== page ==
While the oatmeal slices are frying, heat gently over a low flame several tablespoons of jam--I used strawberry but any other berry flavour would work along with peach or apricot with their cheery golden colour--in a small pot, or for savoury slices, make up some yogurt flavoured with tomato paste.

Arrange the slices on a plate, spoon some plain yogurt over them, and top with the warm strawberry jam, or for the savoury slices, the tomato-yogurt.  The sweet version has a delectable crust enclosing creamy oatmeal studded with raisins and spiked with cinnamon with a brightening splash of melted jam and a cooling dollop of yogurt.  Pas trop mal!

Mushroom Soup à la Forestière
makes 6-8 servings, any excess can be frozen

  • Onion, yellow, 1 medium, minced finely
  • Mushrooms, fresh, 2.5 lbs/1 kg, minced finely
  • Mushrooms, several caps for garnishing
  • cèpes, dried, a small gowpen (double handful!)
  • Butter, sweet, 4 T
  • Salt
  • Flour, wheat, white, 5 T
  • Liquid, combined water and cepes' liquour, 1 3/4 quarts/1650ml
  • Bouquet garni, fresh or dried, either tied or not.  (If not tied, you will have to fish out the bits!)
  • Crème fraîche, 1 cup*/25 cl
  • Garnishes:  bacon, French bread chunks, fresh chives 
*American cup measure, that is, 8 oz

In French cuisine, the addition of mushrooms which are harvested in forests like cèpes is designated as being à la forestière.  This mushroom soup has a pleasing earthiness, that is, a woodsy taste which I adore.  Start preparing the cèpes.  Finely mince the onions and gather your fresh/dried herbs.  Keep in mind a bouquet garni of fresh herbs will be larger than a dried one.  I used one large bay leaf, a long sprig of fresh thyme, and several fresh parsley springs.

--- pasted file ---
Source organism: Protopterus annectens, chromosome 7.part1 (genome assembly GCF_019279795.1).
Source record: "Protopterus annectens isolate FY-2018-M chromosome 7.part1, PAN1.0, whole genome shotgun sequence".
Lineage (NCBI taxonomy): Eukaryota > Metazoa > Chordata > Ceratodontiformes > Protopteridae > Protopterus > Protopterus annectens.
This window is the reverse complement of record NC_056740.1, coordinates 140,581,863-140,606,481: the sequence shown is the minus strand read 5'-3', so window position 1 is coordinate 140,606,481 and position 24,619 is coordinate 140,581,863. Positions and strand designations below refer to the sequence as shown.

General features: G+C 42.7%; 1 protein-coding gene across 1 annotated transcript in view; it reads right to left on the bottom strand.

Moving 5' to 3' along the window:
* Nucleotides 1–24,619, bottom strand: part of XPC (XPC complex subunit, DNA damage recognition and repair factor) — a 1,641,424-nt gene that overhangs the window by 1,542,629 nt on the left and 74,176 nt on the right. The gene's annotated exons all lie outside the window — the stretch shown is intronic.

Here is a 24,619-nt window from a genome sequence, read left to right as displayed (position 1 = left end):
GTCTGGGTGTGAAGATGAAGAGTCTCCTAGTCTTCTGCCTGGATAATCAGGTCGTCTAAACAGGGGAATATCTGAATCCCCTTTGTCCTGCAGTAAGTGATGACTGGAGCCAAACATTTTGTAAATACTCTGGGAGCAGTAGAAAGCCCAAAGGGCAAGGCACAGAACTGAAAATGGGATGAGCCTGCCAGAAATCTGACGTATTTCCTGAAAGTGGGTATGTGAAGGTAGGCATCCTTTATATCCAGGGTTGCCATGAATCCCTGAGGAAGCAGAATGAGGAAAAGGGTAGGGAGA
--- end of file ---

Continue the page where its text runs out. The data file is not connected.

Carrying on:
Gently saute them in two tablespoons of butter over the lowest flame possible for about ten minutes or till they are soft, transparent, and yellow.  Be careful not to brown them.

Carefully wipe the mushrooms clean with a damp paper towel so as not to waterlog them.  Cut them in half, reserving a few caps for garnishing.

Finely chop the mushrooms via a food processor or by hand.  The finer they are minced the more flavour the soup will have.

Toss the minced fresh mushrooms along with the minced cèpes into the pot with the sauteed onions.  Add two more tablespoons of butter along with a teaspoon or two of salt to encourage the 'rooms to release their liquor and simmer, covered, for 25 minutes.  There should be loads of brown liquid of which will be absorbed by the flour you will now add.  Incorporate the flour thoroughly and cook for a minute or too for the flour to lose its raw taste.

Slowly add the water and the strained cèpe liquor until the soup is smooth.  Add the herbs.  Simmer, covered, for another 25 minutes.

About fifteen minutes before the soup is ready,  prepare the garnish by frying up some bacon rashers, tear some chunks from a loaf of French bread, slice the reserved mushroom caps, and snip some chivesThough all is covered with snow in the potager at the moment, a large pot of verdant chives happily flourishes in a warm, sunny spot indoors.

I highly recommend herb scissors which makes the job of snipping herbs, especially chives, a cinch.  The scissors, however, are pretty heavy as they are five pairs in one!

Fish out the bouquet garni, and using a stick mixer, blend the soup right in the pot and beat in the crème fraîche.  Add salt and freshly ground black pepper to taste.

Garnish heartily.  Voilà!

This mushroom soup is tangy, rich, and aromatic and is even better the next day as the robust flavour only deepens!

Bon appétit!